Press Release



The Library is partnering with the New York City Housing Authority to offer a new space nearly five times the size of the current branch, the NYPL’s smallest location

NEW YORK–– Today, New York Public Library (NYPL) President and CEO Tony Marx and New York City Housing Authority (NYCHA) Chair and CEO Shola Olatoye announced that the city’s smallest library branch will soon move into a much larger home. The 685-square-foot Macomb’s Bridge Library – located inside the New York City Housing Authority’s Harlem River Houses since 1944 – is expected to move by mid-2019 to a new space across the street at 2633 Adam Clayton Powell Jr. Boulevard – also owned by the Housing Authority – that is nearly five times the size of the current branch.

The larger space could potentially increase annual visits to the branch by 40 percent and advances the Housing Authority’s goal of creating more connected public housing communities as part of its ten-year strategic plan, NextGeneration NYCHA. The current Macomb’s Bridge Library received 31,471 visits in Fiscal Year 2016 while offering only 12 seats – by comparison, an average subway car on the nearby 3 line has over 40 seats. This new, larger space will significantly expand availability of library resources for all New Yorkers, including NYCHA residents, by providing more space for classes, storytimes, computers, and seats.

The length of the 20-year lease (with a possible 10-year extension) for the new, much-needed 3,375-square-foot ground floor space was approved by the Executive Committee of The New York Public Library’s Board of Trustees last night. The Library is in the process of finalizing the lease and securing an architect to design and build-out the currently-vacant space.

The Library is launching a “Building for You” initiative around the project, surveying patrons both online and in the current branch on the programs that they would like to see in their expanded library. A series of meetings updating the public will also be held in the future.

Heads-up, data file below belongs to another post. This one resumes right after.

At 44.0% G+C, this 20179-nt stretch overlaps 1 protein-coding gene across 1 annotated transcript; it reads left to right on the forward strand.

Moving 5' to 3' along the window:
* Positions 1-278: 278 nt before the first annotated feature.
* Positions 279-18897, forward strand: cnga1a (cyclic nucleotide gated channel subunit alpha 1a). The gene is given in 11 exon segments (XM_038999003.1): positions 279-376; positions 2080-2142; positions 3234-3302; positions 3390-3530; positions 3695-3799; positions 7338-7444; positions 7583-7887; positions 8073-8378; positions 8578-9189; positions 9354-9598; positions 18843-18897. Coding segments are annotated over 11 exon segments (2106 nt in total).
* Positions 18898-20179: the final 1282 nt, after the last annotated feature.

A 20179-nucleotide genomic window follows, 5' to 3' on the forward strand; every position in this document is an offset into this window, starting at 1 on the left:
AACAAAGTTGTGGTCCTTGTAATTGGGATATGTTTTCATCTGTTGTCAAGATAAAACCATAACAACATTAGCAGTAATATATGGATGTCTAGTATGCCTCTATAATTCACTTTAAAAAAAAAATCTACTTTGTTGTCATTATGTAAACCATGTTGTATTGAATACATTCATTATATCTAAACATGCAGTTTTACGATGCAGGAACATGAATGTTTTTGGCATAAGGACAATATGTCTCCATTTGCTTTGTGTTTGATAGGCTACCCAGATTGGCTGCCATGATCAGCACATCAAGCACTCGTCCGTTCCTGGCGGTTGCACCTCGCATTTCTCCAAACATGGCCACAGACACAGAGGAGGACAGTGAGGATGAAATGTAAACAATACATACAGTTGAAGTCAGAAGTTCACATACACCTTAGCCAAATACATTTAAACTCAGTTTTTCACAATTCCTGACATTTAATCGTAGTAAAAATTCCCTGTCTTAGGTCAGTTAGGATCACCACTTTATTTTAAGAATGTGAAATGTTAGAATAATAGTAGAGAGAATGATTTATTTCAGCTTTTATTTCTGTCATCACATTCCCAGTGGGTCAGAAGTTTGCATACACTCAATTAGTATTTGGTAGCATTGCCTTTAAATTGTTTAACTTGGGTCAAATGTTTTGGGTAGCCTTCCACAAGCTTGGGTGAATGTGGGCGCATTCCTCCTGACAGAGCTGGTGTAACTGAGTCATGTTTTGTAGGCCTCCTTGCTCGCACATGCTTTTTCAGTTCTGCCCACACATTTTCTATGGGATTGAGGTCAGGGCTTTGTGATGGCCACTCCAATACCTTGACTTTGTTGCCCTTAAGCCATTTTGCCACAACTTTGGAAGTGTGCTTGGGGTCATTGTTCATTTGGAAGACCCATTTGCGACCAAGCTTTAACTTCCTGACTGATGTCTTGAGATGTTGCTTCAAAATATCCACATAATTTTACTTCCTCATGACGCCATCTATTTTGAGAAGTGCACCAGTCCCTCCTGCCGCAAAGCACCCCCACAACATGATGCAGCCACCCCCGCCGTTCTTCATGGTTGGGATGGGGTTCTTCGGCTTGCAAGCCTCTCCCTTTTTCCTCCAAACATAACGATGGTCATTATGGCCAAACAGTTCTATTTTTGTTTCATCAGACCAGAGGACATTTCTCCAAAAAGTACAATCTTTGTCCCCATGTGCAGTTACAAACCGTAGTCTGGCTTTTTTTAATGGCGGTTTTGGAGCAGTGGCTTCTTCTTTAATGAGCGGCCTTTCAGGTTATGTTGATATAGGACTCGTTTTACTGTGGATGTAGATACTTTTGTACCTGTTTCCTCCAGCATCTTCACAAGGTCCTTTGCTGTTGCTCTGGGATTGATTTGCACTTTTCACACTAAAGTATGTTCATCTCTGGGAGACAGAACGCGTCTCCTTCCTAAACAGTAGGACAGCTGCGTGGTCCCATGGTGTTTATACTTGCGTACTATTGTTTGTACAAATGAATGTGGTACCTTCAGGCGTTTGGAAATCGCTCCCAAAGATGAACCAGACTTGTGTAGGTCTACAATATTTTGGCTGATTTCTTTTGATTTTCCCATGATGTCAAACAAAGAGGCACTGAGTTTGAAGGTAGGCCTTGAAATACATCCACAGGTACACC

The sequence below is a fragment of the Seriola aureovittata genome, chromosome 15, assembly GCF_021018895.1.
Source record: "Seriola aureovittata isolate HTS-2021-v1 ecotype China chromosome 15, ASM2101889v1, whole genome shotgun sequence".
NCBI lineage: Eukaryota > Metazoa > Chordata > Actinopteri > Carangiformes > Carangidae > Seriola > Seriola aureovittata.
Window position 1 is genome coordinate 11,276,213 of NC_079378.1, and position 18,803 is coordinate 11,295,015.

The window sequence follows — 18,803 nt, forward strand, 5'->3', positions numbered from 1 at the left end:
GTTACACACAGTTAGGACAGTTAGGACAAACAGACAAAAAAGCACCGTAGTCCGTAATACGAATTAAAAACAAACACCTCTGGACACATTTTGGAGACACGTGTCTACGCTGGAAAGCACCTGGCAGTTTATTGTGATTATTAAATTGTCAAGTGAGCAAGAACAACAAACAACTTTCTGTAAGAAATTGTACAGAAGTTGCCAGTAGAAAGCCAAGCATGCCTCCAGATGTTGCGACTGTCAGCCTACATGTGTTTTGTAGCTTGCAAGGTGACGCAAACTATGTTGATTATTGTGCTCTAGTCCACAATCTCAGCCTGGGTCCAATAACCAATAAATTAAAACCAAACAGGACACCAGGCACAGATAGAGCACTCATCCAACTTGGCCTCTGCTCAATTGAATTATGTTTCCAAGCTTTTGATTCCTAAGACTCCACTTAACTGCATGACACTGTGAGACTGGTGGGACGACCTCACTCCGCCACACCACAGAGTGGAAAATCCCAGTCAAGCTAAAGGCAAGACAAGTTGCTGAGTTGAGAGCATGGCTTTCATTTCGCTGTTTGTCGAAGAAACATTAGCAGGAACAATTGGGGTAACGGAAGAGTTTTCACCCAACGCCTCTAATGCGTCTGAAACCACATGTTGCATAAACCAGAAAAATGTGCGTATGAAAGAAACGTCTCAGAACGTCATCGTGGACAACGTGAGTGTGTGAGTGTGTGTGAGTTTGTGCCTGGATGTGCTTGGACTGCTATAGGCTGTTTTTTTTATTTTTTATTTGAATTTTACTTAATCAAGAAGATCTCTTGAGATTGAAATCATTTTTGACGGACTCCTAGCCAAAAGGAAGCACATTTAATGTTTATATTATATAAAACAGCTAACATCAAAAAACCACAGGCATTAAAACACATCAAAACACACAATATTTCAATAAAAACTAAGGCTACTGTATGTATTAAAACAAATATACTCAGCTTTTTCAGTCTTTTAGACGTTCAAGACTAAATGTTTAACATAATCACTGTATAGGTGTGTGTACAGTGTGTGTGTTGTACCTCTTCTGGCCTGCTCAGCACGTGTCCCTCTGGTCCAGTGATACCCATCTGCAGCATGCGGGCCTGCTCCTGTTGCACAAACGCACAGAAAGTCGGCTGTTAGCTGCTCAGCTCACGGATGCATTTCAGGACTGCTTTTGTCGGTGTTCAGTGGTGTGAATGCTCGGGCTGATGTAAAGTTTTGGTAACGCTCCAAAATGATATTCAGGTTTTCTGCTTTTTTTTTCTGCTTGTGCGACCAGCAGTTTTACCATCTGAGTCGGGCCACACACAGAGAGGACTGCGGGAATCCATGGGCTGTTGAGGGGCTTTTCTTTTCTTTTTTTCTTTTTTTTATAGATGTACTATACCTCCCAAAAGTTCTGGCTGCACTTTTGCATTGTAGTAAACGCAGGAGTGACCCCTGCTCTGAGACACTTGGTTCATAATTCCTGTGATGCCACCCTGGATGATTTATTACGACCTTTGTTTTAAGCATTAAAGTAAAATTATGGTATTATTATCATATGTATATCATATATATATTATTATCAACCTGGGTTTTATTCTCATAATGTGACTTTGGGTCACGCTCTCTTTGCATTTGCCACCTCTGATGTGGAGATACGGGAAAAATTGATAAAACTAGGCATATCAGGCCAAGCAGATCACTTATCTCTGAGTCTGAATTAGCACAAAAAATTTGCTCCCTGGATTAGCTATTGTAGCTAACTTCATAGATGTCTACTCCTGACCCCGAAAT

The new library will be funded in part by $2.022 million in funding allocated by City Council Member Inez Dickens, Manhattan Borough President Gale Brewer and State Assembly Member Herman D. Farrell, Jr. The three officials were at this morning’s announcement of the new branch, which comes after nearly a decade of searching for a viable location – and having several potential sites fall through.

“This community has been incredibly patient as we worked to find the right location for a bigger, better Macomb’s Bridge Library, and we are so happy to report that we – along with our partners at NYCHA – have indeed found that location,” said NYPL President Tony Marx. “The hard-working staff of Macomb’s has long made big things happen in a very small space. We can’t wait to see what they can do in the future.”

“Collaborations like this are crucial to creating more connected communities for public housing residents,” said NYCHA Chair and CEO Shola Olatoye. “With the opening of this new, larger library space, residents will have greater access to all the fantastic resources our city’s libraries offer––strengthening pathways to education and opportunity for all.”